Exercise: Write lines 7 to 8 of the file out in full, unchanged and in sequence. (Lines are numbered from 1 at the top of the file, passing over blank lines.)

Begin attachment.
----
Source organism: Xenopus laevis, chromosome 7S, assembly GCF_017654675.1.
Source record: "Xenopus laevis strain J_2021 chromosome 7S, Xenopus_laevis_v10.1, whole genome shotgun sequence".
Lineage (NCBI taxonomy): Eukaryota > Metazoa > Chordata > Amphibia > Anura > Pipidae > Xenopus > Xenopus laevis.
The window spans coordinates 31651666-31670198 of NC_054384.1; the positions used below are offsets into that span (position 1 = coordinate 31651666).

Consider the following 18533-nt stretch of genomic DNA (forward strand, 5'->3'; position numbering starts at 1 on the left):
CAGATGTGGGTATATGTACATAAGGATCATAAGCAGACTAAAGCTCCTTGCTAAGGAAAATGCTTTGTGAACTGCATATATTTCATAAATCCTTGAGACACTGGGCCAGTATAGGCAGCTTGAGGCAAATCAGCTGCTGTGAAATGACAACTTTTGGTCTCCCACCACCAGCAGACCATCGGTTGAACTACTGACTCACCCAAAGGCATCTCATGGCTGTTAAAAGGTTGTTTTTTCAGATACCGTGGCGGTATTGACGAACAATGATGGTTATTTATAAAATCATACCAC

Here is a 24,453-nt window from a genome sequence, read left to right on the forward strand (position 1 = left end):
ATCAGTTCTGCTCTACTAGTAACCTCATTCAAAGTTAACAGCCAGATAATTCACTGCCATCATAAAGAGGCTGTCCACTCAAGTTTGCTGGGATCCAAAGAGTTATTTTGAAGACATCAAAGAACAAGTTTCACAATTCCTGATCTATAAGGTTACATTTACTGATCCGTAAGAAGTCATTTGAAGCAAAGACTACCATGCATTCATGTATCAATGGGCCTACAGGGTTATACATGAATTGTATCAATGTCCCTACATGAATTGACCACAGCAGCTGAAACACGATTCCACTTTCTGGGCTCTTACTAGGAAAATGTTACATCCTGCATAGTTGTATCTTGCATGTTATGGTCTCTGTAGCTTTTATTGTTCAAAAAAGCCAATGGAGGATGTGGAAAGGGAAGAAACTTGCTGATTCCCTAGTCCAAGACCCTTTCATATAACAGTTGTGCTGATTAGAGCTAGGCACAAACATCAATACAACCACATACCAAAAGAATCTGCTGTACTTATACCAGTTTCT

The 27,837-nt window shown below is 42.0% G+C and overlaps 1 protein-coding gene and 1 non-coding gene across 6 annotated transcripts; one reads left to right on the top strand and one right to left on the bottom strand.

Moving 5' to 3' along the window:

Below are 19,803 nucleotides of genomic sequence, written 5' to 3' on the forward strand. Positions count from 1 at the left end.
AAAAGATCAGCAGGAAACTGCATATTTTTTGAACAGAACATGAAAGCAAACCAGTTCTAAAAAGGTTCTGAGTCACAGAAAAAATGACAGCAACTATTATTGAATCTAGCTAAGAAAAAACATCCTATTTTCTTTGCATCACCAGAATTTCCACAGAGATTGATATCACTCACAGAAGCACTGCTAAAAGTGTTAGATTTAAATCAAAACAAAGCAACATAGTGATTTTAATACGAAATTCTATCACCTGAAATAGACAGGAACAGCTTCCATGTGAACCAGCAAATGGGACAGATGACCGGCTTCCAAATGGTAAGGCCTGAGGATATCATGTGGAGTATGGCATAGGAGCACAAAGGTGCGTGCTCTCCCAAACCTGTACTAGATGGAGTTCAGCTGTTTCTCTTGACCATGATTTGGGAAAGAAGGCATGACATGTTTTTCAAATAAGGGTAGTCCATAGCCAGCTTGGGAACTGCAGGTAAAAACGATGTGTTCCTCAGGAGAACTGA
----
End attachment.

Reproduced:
Here is a 24,453-nt window from a genome sequence, read left to right on the forward strand (position 1 = left end):
ATCAGTTCTGCTCTACTAGTAACCTCATTCAAAGTTAACAGCCAGATAATTCACTGCCATCATAAAGAGGCTGTCCACTCAAGTTTGCTGGGATCCAAAGAGTTATTTTGAAGACATCAAAGAACAAGTTTCACAATTCCTGATCTATAAGGTTACATTTACTGATCCGTAAGAAGTCATTTGAAGCAAAGACTACCATGCATTCATGTATCAATGGGCCTACAGGGTTATACATGAATTGTATCAATGTCCCTACATGAATTGACCACAGCAGCTGAAACACGATTCCACTTTCTGGGCTCTTACTAGGAAAATGTTACATCCTGCATAGTTGTATCTTGCATGTTATGGTCTCTGTAGCTTTTATTGTTCAAAAAAGCCAATGGAGGATGTGGAAAGGGAAGAAACTTGCTGATTCCCTAGTCCAAGACCCTTTCATATAACAGTTGTGCTGATTAGAGCTAGGCACAAACATCAATACAACCACATACCAAAAGAATCTGCTGTACTTATACCAGTTTCT